trex8 From United States of America, joined Nov 2002, 5287 posts, RR: 14 Posted (2 years 8 months 1 week 10 hours ago) and read 5916 times:
I've always assumed the A340s had the same nose down angle like the A330s but I was skimming some old Flight Intl mags this weekend and somewhere it said a freighter A340 wouldn't be an issue. The A332F needs that weird nose gear blister change and I've seen reports that P2F conversions will need a jack but wouldn't the A340s also need this too? Also the proposed LCF conversion doesn';t mention anything about having to change the height of the nose gear.http://www.lcfconversions.com/a340.html. Thoughts?
Starlionblue From Greenland, joined Feb 2004, 17382 posts, RR: 66
Reply 6, posted (2 years 8 months 4 days 10 hours ago) and read 4969 times:
Quoting MIAspotter (Reply 5): Quoting Starlionblue (Reply 4):
As has been repeatedly explained on this board, the Airbus 340 performs just fine and well within safety and regulatory limits.
Yes I am aware of that thank you very much, but we also agree is not exactly a rocket and carrying PAX fuel and cargo might not be the same as carrying lots of cargo and fuel...
But is it really viable? isn´t it just better to offer just the A330F (both -200 and -300) you know... 2 engines, less fuel, less costs.
It is a fallacy that the 330 is always better than the 340. If that were the case, Airbus wouldn't have kept selling 340s until a few years ago. The 340 does have its place, as evidenced by the many first line carriers still using it. Over long routes and in hot and high environments, the 340 is a great performer economically. Airlines don't care about it being a rocket. They care about return.
You're also assuming that cargo is necessarily denser than pax. That's not necessarily the case.
If you want a definitely better option, that would be a 350F.
"There are no stupid questions, but there are a lot of inquisitive idiots."
Stitch From United States of America, joined Jul 2005, 33125 posts, RR: 85
Reply 9, posted (2 years 8 months 3 days 21 hours ago) and read 4773 times:
Quoting Viscount724 (Reply 8): In most cases I believe the A340 performs better than a heavily-loaded 707 or DC-8.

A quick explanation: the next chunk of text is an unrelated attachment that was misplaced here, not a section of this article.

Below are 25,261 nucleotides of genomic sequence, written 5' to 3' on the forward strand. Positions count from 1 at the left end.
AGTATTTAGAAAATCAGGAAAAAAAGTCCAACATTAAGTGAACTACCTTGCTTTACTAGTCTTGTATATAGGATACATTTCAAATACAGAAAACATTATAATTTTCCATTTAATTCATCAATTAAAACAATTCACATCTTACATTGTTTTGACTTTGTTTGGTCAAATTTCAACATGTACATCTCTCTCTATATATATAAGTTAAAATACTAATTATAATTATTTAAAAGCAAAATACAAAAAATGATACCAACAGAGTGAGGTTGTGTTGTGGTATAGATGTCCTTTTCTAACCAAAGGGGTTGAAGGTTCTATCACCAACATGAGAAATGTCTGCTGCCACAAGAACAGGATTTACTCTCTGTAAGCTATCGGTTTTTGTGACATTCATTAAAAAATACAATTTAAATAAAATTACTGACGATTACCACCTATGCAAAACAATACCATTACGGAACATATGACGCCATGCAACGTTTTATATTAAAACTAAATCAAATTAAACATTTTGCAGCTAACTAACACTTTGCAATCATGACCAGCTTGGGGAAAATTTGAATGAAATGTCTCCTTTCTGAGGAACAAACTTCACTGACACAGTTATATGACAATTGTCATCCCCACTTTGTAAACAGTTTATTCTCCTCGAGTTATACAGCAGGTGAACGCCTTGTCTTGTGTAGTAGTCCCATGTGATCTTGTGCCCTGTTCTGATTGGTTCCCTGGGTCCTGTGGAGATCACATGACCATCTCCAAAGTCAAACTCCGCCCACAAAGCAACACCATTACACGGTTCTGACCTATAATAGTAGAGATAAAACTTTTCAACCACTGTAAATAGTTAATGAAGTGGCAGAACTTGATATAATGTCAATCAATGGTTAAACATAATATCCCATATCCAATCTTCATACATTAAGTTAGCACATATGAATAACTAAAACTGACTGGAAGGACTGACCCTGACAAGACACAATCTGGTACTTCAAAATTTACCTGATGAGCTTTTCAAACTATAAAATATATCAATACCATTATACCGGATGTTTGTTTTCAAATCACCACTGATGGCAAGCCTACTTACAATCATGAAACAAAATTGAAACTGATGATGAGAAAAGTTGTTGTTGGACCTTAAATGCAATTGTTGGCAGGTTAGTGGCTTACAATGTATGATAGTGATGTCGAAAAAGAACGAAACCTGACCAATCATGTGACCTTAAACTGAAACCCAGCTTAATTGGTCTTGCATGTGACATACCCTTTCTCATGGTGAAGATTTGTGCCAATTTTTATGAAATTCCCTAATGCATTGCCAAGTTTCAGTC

I don't have 707 numbers, but based on what Airbus have projected for an A340-300P2F, compared to a DC-8-63(C)F or DC-8-73(C)F, the A340 offers about 200 more cubic meters of volume, will lift about 10 tons more payload weight and offer thousands of more kilometers of range. And since they're both using CFM56-based engines, fuel burn is probably not too disparate between them.
LH707330 From United States of America, joined Jun 2012, 1277 posts, RR: 1
Reply 11, posted (2 years 8 months 3 days 5 hours ago) and read 4589 times:
Quoting Viscount724 (Reply 8): DC-8s and 707s operated just fine as freighters for decades (and a few DC-8s still do). In most cases I believe the A340 performs better than a heavily-loaded 707 or DC-8.
Off the runway, certainly. The early quad-jets were real dogs because of their low bypass engines (think starting your car from a light in 2nd gear). Once at higher altitudes, I bet a 707 could outclimb a 340.
Quoting Stitch (Reply 9): And since they're both using CFM56-based engines, fuel burn is probably not too disparate between them.
The two engines are substantially different, the CFM56-2 makes 22klb and has a smaller fan and fewer stages than the -5C on the 340. Add to it that the 340s are heavier, and the 340 will burn substantially more. Per unit cargo, though, it will be less.
Quoting trex8 (Reply 7): They load underfloor cargo without a "levelling" issue now so why is it an issue when its main deck cargo? Just having heavier loads on the pallets???
I think it's a problem because it's awkward to load long things from a truck into a sloped aircraft.
trex8 From United States of America, joined Nov 2002, 5287 posts, RR: 14
Reply 12, posted (2 years 8 months 2 days 23 hours ago) and read 4505 times:
Quoting rwessel (Reply 10): If nothing else the lower deck is two much shorter segments, each with their own door. You'd at least not have to run a pallet of container nearly as far up (or down) hill.
Interesting point, may also be why the LCF idea does not need to address the slope as with one entry point to each underfloor hold and then up to the main cabin the distance any pallet will travel will be at most under half the cabin length.
AY-MD11 From Finland, joined Feb 2001, 474 posts, RR: 1
Reply 14, posted (2 years 7 months 3 weeks 4 days 10 hours ago) and read 4063 times:
there is the slope in the A300 too and not seem to be a problem. I remember pushing 5000kg pallets to "uphill" in summer +30c with no aircon in the plane..with 3 rampers still hard work. What makes the A330/340 different to have mod in front gear?
VC-10 From United Kingdom, joined Oct 1999, 3720 posts, RR: 32
Reply 16, posted (2 years 7 months 1 week 2 days 1 hour ago) and read 3061 times:
Quoting MIAspotter (Reply 5): Yes I am aware of that thank you very much, but we also agree is not exactly a rocket and carrying PAX fuel and cargo might not be the same as carrying lots of cargo and fuel...
???? - Why would carrying cargo and fuel be different to carrying pax etc? It is just payload.
The advantages of cargo are
1) It doesn't need feeding, watering and storage of the waste products that this produces.
2) It doesn't need to be sold duty free's.
3) You know exactly the weight going on board as against the SLF coming in all shapes & sizes with the variable weight of hand baggage